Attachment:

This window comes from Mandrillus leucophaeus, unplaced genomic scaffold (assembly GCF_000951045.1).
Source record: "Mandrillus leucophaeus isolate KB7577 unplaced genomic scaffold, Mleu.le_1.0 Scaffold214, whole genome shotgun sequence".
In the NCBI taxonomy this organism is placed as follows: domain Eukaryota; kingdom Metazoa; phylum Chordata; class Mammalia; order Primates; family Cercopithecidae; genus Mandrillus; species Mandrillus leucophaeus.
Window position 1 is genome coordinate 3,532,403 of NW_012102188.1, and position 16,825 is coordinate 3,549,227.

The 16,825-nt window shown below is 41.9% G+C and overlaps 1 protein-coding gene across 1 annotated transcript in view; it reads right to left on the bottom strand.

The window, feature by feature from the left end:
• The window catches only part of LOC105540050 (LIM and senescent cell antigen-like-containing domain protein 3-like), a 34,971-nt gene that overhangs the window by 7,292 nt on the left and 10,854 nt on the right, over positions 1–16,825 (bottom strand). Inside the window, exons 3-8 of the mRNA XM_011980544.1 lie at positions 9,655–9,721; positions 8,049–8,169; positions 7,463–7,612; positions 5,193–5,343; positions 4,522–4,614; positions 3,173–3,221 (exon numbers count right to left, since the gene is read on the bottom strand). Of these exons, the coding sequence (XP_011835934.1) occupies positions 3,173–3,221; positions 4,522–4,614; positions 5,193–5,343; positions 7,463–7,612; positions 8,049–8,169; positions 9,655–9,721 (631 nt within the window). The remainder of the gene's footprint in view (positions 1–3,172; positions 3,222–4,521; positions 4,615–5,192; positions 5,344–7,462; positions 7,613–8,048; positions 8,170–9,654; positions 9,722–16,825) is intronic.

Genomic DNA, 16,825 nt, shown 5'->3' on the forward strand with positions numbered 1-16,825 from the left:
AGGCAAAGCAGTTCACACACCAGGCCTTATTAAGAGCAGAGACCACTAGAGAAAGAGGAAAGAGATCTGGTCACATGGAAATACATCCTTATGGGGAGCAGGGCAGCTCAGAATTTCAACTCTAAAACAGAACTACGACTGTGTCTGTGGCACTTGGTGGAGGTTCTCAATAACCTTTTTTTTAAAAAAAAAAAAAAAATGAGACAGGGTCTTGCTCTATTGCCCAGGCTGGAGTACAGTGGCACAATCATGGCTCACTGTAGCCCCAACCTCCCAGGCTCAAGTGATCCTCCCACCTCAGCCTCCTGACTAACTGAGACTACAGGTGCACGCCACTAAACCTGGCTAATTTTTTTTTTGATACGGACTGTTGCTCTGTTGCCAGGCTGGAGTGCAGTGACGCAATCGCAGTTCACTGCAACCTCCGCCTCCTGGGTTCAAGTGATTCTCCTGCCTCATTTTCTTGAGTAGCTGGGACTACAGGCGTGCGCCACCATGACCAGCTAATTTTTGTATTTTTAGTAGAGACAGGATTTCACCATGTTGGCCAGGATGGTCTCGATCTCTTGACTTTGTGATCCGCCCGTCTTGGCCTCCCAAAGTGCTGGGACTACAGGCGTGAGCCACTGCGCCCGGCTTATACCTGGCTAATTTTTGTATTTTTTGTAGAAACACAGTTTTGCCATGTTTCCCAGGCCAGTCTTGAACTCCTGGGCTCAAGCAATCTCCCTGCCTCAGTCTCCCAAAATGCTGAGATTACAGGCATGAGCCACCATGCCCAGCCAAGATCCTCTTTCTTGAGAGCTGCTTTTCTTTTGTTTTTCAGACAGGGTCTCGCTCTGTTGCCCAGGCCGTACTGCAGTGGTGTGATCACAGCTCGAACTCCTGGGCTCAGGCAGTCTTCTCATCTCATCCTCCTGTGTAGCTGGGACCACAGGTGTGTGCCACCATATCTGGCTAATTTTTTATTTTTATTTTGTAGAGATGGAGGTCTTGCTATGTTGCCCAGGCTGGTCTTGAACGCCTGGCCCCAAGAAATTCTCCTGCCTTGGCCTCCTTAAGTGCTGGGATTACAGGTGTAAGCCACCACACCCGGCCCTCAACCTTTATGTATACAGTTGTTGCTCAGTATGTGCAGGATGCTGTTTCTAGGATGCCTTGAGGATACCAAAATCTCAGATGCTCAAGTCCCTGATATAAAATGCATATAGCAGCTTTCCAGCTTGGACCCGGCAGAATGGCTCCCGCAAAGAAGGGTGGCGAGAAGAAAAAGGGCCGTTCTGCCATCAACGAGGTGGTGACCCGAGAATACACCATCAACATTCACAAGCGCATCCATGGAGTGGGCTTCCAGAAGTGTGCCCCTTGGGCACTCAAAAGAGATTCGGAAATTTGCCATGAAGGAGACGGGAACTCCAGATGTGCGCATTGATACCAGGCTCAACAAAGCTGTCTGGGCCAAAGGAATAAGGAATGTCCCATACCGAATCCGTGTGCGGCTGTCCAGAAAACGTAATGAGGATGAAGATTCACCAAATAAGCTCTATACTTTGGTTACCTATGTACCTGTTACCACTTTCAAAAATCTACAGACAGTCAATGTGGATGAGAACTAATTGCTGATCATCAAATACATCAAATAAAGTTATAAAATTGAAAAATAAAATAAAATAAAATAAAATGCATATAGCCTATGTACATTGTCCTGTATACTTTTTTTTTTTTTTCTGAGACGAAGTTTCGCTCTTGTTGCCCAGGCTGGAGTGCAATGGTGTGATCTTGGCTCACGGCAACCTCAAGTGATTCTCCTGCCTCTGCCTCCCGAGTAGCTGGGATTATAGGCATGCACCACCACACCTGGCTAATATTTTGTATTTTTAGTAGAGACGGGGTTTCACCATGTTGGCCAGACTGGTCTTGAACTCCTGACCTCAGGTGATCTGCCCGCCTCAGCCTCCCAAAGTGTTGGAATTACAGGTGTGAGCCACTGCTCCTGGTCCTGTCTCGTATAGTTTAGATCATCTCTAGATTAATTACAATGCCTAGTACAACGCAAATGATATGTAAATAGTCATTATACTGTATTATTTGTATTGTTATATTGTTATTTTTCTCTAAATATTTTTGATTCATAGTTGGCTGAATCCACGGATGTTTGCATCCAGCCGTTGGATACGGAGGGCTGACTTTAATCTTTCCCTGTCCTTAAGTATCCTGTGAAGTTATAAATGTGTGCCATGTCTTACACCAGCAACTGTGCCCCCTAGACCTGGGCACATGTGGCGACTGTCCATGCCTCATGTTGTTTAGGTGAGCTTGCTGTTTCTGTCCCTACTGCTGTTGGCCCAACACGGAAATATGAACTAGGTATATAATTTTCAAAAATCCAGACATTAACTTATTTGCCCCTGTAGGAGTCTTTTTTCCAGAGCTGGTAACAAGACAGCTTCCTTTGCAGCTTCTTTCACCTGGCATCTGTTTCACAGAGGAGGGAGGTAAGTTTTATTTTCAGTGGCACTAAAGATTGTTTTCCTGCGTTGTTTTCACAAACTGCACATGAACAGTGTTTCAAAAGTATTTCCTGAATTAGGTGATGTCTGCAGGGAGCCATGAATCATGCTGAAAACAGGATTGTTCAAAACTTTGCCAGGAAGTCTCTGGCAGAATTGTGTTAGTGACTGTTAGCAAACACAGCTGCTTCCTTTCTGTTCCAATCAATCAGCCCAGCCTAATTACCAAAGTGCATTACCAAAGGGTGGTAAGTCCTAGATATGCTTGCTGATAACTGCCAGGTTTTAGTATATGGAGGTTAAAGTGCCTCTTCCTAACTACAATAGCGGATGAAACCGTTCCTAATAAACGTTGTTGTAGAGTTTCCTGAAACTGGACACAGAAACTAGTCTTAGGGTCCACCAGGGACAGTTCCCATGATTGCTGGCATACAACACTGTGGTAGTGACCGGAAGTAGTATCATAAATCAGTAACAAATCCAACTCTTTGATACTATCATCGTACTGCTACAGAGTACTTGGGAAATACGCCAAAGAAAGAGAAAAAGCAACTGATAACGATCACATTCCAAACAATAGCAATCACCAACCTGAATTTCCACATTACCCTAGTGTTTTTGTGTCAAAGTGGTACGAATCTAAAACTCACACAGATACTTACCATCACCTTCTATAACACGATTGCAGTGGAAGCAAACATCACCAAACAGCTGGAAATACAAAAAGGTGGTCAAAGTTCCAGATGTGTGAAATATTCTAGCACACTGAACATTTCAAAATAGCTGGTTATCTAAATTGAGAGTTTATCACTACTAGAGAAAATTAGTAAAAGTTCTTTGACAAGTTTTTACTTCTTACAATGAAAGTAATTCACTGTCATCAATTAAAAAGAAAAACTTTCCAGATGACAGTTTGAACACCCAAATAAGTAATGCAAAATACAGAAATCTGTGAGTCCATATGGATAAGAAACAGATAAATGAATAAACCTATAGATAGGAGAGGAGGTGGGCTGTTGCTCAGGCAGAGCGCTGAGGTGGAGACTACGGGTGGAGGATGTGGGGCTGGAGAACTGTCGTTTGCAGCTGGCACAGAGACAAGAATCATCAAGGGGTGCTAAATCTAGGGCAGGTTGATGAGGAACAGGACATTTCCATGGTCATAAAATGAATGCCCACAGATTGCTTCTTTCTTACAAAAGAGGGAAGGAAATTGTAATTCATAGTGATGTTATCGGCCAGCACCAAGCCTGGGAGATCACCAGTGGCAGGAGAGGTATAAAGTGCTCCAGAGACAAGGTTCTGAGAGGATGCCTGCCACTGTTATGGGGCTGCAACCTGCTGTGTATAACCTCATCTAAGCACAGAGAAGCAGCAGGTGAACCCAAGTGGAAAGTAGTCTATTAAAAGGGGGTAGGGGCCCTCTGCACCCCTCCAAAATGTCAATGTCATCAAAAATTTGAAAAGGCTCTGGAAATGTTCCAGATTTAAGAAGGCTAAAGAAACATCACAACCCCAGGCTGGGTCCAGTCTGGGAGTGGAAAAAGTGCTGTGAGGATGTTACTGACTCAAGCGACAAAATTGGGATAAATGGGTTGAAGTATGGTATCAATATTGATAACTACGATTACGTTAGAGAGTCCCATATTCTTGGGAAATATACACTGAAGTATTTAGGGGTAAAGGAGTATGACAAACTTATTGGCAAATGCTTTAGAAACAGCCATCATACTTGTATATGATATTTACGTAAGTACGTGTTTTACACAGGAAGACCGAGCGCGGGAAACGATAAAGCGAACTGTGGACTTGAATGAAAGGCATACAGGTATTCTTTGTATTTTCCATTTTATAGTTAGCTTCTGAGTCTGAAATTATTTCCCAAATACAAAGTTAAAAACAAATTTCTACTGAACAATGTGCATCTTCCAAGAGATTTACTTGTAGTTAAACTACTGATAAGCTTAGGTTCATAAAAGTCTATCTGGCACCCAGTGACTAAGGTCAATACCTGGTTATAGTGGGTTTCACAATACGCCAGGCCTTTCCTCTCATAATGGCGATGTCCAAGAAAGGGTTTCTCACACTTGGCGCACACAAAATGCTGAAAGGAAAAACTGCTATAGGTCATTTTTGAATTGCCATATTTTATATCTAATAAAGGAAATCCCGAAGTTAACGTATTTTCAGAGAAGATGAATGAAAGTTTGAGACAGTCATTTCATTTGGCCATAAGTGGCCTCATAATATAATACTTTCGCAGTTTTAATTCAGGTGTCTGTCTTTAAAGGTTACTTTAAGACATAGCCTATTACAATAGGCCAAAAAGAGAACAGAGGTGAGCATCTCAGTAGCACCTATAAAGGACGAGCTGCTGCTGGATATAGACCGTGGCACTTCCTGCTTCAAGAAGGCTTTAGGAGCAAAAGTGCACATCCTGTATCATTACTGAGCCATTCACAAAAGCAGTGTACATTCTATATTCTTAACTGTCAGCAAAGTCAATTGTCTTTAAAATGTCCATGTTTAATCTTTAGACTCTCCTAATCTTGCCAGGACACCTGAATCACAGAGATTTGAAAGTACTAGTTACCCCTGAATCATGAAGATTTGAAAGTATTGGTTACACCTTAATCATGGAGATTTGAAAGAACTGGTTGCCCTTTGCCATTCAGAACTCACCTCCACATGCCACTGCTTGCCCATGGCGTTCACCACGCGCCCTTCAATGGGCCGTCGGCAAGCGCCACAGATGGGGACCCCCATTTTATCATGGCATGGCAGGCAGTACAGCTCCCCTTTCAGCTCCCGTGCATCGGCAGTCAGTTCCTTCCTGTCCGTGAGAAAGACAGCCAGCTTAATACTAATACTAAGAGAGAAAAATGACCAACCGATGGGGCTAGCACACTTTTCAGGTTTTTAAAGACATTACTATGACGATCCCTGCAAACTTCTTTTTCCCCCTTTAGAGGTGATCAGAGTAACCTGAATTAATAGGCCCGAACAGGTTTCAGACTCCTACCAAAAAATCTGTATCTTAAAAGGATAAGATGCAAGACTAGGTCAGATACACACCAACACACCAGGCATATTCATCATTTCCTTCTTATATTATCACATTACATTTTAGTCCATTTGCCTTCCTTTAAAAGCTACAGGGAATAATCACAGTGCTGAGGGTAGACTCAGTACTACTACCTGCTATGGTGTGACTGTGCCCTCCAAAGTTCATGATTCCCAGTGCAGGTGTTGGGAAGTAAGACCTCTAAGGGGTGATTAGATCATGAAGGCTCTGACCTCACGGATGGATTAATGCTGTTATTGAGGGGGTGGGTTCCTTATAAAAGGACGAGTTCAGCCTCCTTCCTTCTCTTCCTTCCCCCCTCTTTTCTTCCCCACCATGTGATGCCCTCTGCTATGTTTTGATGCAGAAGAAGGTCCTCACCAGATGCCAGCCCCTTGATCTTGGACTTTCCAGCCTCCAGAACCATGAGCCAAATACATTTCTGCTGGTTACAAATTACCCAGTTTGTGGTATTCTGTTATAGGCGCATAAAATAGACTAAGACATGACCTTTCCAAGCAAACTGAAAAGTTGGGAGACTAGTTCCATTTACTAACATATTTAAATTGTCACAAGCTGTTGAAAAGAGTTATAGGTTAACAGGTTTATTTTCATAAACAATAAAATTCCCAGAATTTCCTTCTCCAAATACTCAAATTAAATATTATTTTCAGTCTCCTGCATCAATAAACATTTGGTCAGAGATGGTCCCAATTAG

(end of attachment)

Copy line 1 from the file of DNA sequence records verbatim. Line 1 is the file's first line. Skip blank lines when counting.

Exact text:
This window comes from Mandrillus leucophaeus, unplaced genomic scaffold (assembly GCF_000951045.1).